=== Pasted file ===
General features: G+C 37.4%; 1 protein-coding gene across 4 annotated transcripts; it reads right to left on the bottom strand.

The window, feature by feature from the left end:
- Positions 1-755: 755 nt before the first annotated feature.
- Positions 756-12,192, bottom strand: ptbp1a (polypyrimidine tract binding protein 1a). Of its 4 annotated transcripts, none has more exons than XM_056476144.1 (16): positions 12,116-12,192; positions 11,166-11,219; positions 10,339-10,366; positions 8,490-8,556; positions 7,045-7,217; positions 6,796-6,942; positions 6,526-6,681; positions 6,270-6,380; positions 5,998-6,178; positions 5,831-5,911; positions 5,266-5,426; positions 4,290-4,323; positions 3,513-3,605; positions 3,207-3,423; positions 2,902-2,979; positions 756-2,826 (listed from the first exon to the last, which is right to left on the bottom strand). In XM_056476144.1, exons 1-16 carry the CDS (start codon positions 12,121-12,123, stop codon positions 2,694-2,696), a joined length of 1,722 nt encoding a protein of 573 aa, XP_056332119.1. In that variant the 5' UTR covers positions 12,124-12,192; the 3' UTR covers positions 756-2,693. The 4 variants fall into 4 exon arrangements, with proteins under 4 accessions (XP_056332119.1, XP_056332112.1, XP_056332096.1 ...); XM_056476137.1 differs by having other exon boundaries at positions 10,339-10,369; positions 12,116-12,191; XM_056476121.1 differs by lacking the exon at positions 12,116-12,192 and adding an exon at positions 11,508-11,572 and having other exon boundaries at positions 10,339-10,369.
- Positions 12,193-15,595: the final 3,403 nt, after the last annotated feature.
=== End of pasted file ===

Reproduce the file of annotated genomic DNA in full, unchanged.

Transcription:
General features: G+C 37.4%; 1 protein-coding gene across 4 annotated transcripts; it reads right to left on the bottom strand.

The window, feature by feature from the left end:
- Positions 1-755: 755 nt before the first annotated feature.
- Positions 756-12,192, bottom strand: ptbp1a (polypyrimidine tract binding protein 1a). Of its 4 annotated transcripts, none has more exons than XM_056476144.1 (16): positions 12,116-12,192; positions 11,166-11,219; positions 10,339-10,366; positions 8,490-8,556; positions 7,045-7,217; positions 6,796-6,942; positions 6,526-6,681; positions 6,270-6,380; positions 5,998-6,178; positions 5,831-5,911; positions 5,266-5,426; positions 4,290-4,323; positions 3,513-3,605; positions 3,207-3,423; positions 2,902-2,979; positions 756-2,826 (listed from the first exon to the last, which is right to left on the bottom strand). In XM_056476144.1, exons 1-16 carry the CDS (start codon positions 12,121-12,123, stop codon positions 2,694-2,696), a joined length of 1,722 nt encoding a protein of 573 aa, XP_056332119.1. In that variant the 5' UTR covers positions 12,124-12,192; the 3' UTR covers positions 756-2,693. The 4 variants fall into 4 exon arrangements, with proteins under 4 accessions (XP_056332119.1, XP_056332112.1, XP_056332096.1 ...); XM_056476137.1 differs by having other exon boundaries at positions 10,339-10,369; positions 12,116-12,191; XM_056476121.1 differs by lacking the exon at positions 12,116-12,192 and adding an exon at positions 11,508-11,572 and having other exon boundaries at positions 10,339-10,369.
- Positions 12,193-15,595: the final 3,403 nt, after the last annotated feature.